This morning I was flipping through my notebook that I use for note taking at church as well as ideas for my writing. I came across 3 bullet points from a recent study on the Songs of Solomon that literally took my breath away.
- Act, not react
- Focus on the good, not the bad
- Talk, not walk
This little tidbit from a sermon on how to handle conflict in marriage rocked my world this morning. Why you ask?
Jamie and I have been married for 7 & a half years. In that seemingly short span of time, I have seriously considered leaving him three times. This may come as a shock to some of you & it may even make you think less of me but I’m okay with that. My realization this morning may help save someone else’s marriage, so share I must.
What rattled me about my simple notes was how our 3 major struggles lined up, in order, with these points. I won’t go into great detail about each circumstance but just enough to show you how wrong I was in how I dealt with them.
Our first real fight happened as a result of an unexpected, scary situation that caused us both to react poorly. Jamie’s response to my anger was what had me eyeballing the door. I was totally focused on what he did and my attitude towards him was a reaction to that. There was no constructive talk to help restore our marriage, only anger for what I considered unforgivable. I didn’t speak to the man for 2 months. Doesn’t that sound fun to live with? We both allowed ourselves to be controlled by our emotions, neither one of us willing to do the work. I didn’t want to “act” but rather live in a perpetual state of reaction as if that validated just how wrong he was. Somehow, in spite of ourselves, God managed to get through to us and eventually the peace talks began.
Round 2 was a bit more explosive. The “why” is not important, just believe me when I say it was an intense moment of fellowship if I’ve ever seen one! When the dust clouds settled, I found it difficult to think about anything other than this one negative. Never mind all the good qualities of our marriage, surely this one was a deal breaker.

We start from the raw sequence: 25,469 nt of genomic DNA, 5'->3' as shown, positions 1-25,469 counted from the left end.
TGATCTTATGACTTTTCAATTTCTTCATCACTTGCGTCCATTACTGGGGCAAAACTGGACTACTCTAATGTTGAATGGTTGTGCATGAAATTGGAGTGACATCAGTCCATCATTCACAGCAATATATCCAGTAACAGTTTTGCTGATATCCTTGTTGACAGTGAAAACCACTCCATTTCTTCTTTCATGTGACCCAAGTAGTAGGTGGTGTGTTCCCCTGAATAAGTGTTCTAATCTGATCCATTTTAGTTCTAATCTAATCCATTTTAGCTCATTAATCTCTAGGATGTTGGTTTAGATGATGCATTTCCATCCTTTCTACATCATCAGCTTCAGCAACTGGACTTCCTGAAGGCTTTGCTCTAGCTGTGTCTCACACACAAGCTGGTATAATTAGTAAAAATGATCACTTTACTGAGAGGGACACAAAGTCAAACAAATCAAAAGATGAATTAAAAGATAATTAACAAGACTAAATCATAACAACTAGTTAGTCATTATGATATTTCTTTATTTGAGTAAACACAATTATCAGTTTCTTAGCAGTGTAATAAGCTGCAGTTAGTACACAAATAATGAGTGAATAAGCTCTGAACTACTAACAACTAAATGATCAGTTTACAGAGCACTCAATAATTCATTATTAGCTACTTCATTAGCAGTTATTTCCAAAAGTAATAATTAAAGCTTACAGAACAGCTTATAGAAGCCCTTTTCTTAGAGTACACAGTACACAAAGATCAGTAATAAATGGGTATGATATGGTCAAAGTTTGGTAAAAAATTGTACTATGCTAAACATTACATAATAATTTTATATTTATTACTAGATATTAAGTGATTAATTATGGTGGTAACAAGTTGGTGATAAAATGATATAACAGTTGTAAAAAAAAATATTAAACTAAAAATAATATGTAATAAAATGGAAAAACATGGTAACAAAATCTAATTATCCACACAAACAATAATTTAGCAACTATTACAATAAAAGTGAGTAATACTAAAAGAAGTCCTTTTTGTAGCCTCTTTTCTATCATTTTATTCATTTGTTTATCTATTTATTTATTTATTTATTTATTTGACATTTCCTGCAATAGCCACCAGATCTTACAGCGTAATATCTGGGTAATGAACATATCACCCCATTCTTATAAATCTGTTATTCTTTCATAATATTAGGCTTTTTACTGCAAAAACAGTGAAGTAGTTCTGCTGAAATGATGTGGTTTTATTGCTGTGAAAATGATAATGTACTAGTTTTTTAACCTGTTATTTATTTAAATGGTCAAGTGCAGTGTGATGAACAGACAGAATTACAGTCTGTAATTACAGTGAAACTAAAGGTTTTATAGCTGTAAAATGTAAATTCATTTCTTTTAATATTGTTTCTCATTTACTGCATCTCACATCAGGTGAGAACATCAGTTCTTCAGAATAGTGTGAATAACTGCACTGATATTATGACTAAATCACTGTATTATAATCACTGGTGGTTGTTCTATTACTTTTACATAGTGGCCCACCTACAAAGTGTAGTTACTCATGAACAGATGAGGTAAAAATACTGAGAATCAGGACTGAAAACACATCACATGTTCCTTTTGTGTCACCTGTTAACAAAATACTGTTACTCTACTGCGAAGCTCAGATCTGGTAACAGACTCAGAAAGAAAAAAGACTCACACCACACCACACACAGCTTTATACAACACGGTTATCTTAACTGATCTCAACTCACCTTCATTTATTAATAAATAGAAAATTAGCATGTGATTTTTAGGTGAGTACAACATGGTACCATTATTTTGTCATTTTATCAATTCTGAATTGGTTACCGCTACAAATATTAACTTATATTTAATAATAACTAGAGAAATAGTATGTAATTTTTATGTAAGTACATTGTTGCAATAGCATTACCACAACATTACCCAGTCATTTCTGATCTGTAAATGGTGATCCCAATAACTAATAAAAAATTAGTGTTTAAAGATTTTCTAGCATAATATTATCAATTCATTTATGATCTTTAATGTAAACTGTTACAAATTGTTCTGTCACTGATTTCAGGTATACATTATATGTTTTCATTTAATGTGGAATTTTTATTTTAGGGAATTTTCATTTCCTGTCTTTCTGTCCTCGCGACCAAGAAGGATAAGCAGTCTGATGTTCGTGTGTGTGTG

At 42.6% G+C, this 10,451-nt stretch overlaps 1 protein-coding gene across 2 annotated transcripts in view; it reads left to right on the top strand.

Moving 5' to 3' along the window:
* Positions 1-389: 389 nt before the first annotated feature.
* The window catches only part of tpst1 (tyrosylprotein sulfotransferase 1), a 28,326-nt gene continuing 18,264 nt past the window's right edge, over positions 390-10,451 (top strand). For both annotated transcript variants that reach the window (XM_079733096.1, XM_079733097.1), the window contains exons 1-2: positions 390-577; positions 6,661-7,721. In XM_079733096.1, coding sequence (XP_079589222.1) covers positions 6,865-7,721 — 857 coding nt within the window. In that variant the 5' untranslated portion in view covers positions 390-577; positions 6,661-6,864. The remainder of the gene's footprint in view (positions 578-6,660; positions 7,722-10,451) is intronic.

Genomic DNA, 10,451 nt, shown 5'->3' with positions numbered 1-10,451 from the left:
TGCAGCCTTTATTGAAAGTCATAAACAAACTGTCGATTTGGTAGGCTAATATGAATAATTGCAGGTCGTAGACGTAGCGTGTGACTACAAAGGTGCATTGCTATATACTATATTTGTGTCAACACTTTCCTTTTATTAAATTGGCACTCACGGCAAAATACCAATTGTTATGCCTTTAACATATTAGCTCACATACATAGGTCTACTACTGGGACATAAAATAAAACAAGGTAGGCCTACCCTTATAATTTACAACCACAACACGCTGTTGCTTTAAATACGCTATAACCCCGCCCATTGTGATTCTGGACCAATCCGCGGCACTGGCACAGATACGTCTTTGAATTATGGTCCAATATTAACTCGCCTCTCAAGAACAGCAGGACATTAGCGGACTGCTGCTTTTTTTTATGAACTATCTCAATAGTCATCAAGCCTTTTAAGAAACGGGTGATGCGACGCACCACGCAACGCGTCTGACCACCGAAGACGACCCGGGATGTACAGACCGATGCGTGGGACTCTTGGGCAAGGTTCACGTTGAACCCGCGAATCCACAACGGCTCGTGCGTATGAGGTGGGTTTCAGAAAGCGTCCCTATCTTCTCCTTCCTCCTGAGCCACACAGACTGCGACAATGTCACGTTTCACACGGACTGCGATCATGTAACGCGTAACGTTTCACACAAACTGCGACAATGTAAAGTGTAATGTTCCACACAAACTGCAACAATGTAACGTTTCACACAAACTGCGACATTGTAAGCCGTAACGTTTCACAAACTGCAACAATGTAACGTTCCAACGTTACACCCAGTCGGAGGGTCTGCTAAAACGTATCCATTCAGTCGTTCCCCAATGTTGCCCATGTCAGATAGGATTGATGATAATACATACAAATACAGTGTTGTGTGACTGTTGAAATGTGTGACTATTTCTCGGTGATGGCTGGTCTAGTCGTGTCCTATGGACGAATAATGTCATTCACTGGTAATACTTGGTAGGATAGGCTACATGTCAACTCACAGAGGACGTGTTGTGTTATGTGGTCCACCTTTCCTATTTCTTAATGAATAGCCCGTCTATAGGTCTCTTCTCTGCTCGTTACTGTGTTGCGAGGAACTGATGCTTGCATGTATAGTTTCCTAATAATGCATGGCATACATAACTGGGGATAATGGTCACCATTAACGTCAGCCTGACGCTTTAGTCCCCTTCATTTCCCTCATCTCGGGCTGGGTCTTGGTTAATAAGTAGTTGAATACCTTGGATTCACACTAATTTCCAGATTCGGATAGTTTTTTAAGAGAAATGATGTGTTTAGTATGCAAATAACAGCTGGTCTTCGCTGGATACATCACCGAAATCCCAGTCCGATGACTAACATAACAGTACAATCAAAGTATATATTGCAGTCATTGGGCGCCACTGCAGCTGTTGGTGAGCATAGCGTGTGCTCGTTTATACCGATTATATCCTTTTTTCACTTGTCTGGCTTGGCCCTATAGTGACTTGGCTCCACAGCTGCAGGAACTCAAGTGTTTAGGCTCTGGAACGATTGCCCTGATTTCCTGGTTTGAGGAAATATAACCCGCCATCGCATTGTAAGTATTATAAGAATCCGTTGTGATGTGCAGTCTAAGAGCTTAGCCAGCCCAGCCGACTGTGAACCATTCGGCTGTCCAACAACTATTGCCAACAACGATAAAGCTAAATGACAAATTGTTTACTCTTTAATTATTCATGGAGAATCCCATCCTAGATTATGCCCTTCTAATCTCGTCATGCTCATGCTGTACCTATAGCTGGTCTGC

This last scenario was far more subtle. Overtime, I had slowly stopped communicating with my man. I had developed the mindset that I was tired of talking. Why bother when the results weren’t what I desired? I had checked out. There was no one issue that could be pinpointed & therefore resolved but more like a decision had been made that I’d married the wrong man. Truth be told, I had one foot out the door.
But God. (2 incredibly powerful words when used together)
God had something different in mind for us. One little phrase snapped me out of it and reminded me of the vows I took.
You don’t have the right to say, “I’m done with this” in marriage. (Our Pastor is one smart cookie.)
I made a commitment, to my husband, our children & most importantly, the Lord, to see this thing through, come hell or high water. And you’d better believe they are both coming at your marriage!
In the midst of our marital struggles, I thought I had earned the right to quit. In retrospect, I realize that while I may have had the right to be upset, I certainly couldn’t justify throwing away the life we had built because of his shortcomings & my self-righteous anger.
Would I have handled our battles differently if I’d had these little nuggets of truth before our first showdown? Probably not. I needed to grow & learn how to be in a committed relationship, a process that is ongoing. In sharing all of this from my own personal struggles, my hope is that this message will reach the one who is where I was…weighing the pros & cons of fight or flight.
“A man, (or woman), who makes a vow to the Lord or makes a pledge under oath must never break it. He must do exactly what he said he would do.” Numbers 30:2
To have & to hold, in sickness & in health, for richer or poorer, to love & to cherish til death due us part…remember those words? I’m thinking “come hell & high water” should be added to the list!